Last fall, the studio’s home entertainment division promoted the release of the 1950 classic “Cinderella,” with a “Community Cinderellas Quinceanera” contest in nine U.S. cities for young Latinas. The winners received “Cinderella” DVDs, trips to Los Angeles for a family of four, and invitations to a “Cinderella” screening followed by a Quinceanera ball at Disney’s El Capitan Theatre in Hollywood.

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Disney-owned ABC has created programs such as “The George Lopez Show” and cast Latino actors in popular shows such as “Lost” and “Desperate Housewives.” “Ugly Betty,” an English-language version of a Colombian soap opera, stars America Ferrera of the film “Real Women Have Curves” and, according to Nielsen Media Research, is the most-watched new show on television this season.

But Disney’s movie division is still months away from greenlighting its first Latino picture. Buena Vista’s Reed said there appeared to be more success in diversifying the programming and casting in television than in movies, in part because of the shorter lead times necessary to bring projects onto the small screen.

Disney has several Latino projects that are close to getting greenlights, including a Salma Hayek film about clashing cultures in a marriage between a Latina and a Connecticut blue blood; an Eva Longoria project titled “Deep in the Heart of Texas,” and a live-action movie, “South of the Border,” featuring a talking Chihuahua that leaves its home in Beverly Hills and heads for Mexico.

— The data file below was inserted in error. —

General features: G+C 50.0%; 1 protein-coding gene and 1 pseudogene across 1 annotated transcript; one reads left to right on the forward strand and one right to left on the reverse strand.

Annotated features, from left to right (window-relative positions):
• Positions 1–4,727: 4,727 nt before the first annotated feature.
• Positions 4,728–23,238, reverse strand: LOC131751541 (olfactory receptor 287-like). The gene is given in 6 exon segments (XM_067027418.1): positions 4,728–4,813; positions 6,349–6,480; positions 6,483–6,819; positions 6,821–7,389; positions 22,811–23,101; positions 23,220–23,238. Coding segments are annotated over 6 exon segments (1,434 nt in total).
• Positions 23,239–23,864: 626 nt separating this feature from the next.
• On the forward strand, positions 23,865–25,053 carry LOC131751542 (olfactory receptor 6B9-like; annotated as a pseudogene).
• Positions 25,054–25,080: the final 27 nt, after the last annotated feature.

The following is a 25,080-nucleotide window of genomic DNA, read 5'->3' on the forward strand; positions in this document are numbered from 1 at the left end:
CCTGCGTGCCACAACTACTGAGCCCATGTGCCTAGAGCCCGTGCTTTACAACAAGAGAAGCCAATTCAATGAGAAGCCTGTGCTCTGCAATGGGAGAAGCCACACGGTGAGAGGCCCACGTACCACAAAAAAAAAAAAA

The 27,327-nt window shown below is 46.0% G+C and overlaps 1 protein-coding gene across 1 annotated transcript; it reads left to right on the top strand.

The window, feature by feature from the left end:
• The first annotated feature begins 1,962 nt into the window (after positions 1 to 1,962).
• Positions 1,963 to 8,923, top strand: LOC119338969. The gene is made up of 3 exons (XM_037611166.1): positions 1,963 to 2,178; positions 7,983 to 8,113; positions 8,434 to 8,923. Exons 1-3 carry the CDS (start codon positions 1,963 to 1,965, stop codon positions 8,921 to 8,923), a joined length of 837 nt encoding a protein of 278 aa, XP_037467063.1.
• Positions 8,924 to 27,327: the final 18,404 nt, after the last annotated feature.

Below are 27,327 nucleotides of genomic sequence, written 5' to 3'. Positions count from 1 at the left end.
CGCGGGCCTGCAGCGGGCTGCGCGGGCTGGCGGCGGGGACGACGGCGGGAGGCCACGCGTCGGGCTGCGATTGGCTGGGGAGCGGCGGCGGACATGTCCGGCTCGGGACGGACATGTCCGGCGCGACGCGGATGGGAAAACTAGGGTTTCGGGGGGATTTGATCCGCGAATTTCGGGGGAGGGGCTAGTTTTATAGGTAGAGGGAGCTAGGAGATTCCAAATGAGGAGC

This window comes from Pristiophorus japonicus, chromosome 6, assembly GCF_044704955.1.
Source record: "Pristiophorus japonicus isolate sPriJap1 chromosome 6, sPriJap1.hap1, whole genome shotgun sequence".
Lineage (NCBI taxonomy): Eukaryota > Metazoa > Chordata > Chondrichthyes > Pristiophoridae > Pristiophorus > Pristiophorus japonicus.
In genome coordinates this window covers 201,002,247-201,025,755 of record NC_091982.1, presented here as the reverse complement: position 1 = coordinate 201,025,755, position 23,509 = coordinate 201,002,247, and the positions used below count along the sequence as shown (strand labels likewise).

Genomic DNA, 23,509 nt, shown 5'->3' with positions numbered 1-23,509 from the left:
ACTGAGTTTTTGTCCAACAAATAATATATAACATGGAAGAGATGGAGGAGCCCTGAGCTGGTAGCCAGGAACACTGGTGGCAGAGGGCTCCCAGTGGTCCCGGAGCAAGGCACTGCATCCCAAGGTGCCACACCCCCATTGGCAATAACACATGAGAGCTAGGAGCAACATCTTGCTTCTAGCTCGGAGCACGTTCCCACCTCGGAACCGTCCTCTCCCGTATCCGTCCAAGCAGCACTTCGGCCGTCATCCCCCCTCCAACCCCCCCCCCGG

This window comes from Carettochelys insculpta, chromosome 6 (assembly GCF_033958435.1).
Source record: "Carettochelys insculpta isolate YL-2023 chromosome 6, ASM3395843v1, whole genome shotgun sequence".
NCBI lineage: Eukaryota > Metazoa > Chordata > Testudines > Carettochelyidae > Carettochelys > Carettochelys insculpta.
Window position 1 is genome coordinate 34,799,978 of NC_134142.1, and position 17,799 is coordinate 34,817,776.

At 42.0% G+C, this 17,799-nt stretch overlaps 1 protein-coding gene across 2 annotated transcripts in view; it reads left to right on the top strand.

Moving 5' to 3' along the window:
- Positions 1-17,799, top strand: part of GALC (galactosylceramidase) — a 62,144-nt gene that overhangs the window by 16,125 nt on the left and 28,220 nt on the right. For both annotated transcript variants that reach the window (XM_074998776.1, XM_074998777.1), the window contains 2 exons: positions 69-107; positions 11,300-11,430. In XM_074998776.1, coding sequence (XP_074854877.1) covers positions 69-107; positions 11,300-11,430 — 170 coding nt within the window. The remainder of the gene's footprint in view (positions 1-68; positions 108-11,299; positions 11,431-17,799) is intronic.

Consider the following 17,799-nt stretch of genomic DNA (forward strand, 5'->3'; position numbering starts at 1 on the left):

The films, which are to be released to a mainstream audience with budgets of $15 million to $40 million each, were all initiated under the studio’s former head of production, Nina Jacobson, who was fired in the summer. But Reed said Disney was “fully committed” to maintaining Jacobson’s support for Latino projects.

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“We fully recognize the importance of reaching out to that audience,” he said. “We are putting energy into changing the system.”

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lorenza.munoz@latimes.com

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Begin text of infobox

Fertile ground

Hollywood is hoping to reach more Latinos, who already watch more movies per year than any other ethnic or racial group and whose younger generations are predominantly English speakers.

Percentage of Latino teens in a survey on what language they use when they are with friends

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English only 49%

Both, but mostly English 28%

Both equally 16%

Both, but mostly Spanish 6%

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Spanish only 1%

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Sources: Motion Picture Assn. of America, Creative Artists Agency